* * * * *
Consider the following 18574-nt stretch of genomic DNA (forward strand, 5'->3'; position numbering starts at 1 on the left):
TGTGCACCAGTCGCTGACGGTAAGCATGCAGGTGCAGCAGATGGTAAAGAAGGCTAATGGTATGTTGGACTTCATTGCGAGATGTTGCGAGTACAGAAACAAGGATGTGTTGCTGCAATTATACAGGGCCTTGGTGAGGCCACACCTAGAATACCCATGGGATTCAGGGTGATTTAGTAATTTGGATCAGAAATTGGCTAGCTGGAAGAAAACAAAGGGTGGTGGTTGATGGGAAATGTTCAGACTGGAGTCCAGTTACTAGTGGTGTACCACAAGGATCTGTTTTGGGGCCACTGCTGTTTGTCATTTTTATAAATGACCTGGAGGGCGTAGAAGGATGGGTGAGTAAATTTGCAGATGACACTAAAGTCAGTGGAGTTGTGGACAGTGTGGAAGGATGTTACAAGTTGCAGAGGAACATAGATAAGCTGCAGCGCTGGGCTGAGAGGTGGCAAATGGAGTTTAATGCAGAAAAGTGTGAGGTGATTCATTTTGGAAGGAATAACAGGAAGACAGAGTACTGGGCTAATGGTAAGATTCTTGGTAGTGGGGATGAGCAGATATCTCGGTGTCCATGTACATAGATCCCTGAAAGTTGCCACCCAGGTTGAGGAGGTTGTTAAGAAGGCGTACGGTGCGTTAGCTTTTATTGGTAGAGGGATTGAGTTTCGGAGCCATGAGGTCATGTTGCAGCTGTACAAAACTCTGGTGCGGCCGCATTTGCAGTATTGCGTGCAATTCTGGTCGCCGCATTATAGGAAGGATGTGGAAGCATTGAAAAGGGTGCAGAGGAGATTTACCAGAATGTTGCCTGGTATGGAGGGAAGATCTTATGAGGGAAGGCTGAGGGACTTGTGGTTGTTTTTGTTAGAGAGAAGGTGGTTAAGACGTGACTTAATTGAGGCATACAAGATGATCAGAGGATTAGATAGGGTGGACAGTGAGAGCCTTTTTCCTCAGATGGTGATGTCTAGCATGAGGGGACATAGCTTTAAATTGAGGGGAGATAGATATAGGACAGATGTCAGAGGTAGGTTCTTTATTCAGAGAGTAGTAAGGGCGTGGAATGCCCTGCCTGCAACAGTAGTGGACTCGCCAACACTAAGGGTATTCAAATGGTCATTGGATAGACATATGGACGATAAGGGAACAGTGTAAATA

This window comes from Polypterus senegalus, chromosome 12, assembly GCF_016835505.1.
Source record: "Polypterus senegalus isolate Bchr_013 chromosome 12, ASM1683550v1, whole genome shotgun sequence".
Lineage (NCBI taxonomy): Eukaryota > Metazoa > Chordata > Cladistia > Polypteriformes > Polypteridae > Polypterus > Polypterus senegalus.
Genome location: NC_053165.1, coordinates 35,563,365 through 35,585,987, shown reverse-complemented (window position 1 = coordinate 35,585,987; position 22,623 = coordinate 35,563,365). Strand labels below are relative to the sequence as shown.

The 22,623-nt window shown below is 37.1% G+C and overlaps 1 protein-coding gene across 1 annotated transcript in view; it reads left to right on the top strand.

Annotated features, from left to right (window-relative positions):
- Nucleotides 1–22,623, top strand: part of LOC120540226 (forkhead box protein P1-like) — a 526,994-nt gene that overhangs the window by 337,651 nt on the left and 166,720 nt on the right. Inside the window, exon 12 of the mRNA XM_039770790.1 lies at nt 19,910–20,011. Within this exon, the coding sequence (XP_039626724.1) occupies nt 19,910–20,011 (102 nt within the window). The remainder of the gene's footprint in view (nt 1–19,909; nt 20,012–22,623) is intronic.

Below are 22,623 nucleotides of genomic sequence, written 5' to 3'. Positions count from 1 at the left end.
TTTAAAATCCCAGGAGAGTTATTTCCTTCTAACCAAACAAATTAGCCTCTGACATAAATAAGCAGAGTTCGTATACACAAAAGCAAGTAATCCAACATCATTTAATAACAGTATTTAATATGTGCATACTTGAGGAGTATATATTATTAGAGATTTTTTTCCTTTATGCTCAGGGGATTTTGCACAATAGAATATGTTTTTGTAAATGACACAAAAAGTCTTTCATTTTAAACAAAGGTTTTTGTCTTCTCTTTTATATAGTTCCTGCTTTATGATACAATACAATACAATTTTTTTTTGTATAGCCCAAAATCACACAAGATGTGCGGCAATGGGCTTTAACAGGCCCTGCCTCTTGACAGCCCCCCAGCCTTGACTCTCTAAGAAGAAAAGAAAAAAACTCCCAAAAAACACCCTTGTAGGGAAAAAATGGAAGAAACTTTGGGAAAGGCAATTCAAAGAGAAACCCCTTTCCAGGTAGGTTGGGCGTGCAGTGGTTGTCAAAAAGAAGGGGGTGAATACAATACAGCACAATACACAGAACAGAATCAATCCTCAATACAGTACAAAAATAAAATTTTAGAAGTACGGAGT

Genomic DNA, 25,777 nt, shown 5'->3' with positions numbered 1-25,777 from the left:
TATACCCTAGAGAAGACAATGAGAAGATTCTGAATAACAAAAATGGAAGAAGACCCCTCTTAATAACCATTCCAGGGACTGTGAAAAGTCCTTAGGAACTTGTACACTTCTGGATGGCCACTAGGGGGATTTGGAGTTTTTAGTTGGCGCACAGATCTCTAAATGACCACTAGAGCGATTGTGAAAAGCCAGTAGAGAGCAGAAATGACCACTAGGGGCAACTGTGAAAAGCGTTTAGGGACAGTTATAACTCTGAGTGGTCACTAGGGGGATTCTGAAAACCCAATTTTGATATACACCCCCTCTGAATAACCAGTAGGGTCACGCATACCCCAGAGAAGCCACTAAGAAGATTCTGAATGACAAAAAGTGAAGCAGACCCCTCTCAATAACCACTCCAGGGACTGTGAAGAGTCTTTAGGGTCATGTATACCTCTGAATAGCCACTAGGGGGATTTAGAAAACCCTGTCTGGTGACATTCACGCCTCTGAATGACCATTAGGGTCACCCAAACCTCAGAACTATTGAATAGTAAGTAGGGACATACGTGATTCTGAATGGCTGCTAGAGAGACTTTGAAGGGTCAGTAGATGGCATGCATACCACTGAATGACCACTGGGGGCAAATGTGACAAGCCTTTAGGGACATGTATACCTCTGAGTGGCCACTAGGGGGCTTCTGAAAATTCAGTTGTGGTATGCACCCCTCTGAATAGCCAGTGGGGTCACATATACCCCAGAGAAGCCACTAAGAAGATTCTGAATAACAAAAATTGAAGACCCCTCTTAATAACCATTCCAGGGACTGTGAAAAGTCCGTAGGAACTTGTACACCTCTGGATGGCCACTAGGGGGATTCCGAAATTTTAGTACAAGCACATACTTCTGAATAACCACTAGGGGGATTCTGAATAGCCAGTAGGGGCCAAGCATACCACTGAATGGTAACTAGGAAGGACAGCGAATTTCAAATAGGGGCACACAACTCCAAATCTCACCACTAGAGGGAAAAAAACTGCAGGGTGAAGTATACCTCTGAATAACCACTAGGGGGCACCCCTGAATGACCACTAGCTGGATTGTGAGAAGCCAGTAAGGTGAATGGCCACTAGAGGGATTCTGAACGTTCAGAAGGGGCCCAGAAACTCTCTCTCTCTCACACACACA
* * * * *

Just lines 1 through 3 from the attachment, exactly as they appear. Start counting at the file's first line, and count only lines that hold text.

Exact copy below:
Consider the following 18574-nt stretch of genomic DNA (forward strand, 5'->3'; position numbering starts at 1 on the left):
TGTGCACCAGTCGCTGACGGTAAGCATGCAGGTGCAGCAGATGGTAAAGAAGGCTAATGGTATGTTGGACTTCATTGCGAGATGTTGCGAGTACAGAAACAAGGATGTGTTGCTGCAATTATACAGGGCCTTGGTGAGGCCACACCTAGAATACCCATGGGATTCAGGGTGATTTAGTAATTTGGATCAGAAATTGGCTAGCTGGAAGAAAACAAAGGGTGGTGGTTGATGGGAAATGTTCAGACTGGAGTCCAGTTACTAGTGGTGTACCACAAGGATCTGTTTTGGGGCCACTGCTGTTTGTCATTTTTATAAATGACCTGGAGGGCGTAGAAGGATGGGTGAGTAAATTTGCAGATGACACTAAAGTCAGTGGAGTTGTGGACAGTGTGGAAGGATGTTACAAGTTGCAGAGGAACATAGATAAGCTGCAGCGCTGGGCTGAGAGGTGGCAAATGGAGTTTAATGCAGAAAAGTGTGAGGTGATTCATTTTGGAAGGAATAACAGGAAGACAGAGTACTGGGCTAATGGTAAGATTCTTGGTAGTGGGGATGAGCAGATATCTCGGTGTCCATGTACATAGATCCCTGAAAGTTGCCACCCAGGTTGAGGAGGTTGTTAAGAAGGCGTACGGTGCGTTAGCTTTTATTGGTAGAGGGATTGAGTTTCGGAGCCATGAGGTCATGTTGCAGCTGTACAAAACTCTGGTGCGGCCGCATTTGCAGTATTGCGTGCAATTCTGGTCGCCGCATTATAGGAAGGATGTGGAAGCATTGAAAAGGGTGCAGAGGAGATTTACCAGAATGTTGCCTGGTATGGAGGGAAGATCTTATGAGGGAAGGCTGAGGGACTTGTGGTTGTTTTTGTTAGAGAGAAGGTGGTTAAGACGTGACTTAATTGAGGCATACAAGATGATCAGAGGATTAGATAGGGTGGACAGTGAGAGCCTTTTTCCTCAGATGGTGATGTCTAGCATGAGGGGACATAGCTTTAAATTGAGGGGAGATAGATATAGGACAGATGTCAGAGGTAGGTTCTTTATTCAGAGAGTAGTAAGGGCGTGGAATGCCCTGCCTGCAACAGTAGTGGACTCGCCAACACTAAGGGTATTCAAATGGTCATTGGATAGACATATGGACGATAAGGGAACAGTGTAAATA

This window comes from Polypterus senegalus, chromosome 12, assembly GCF_016835505.1.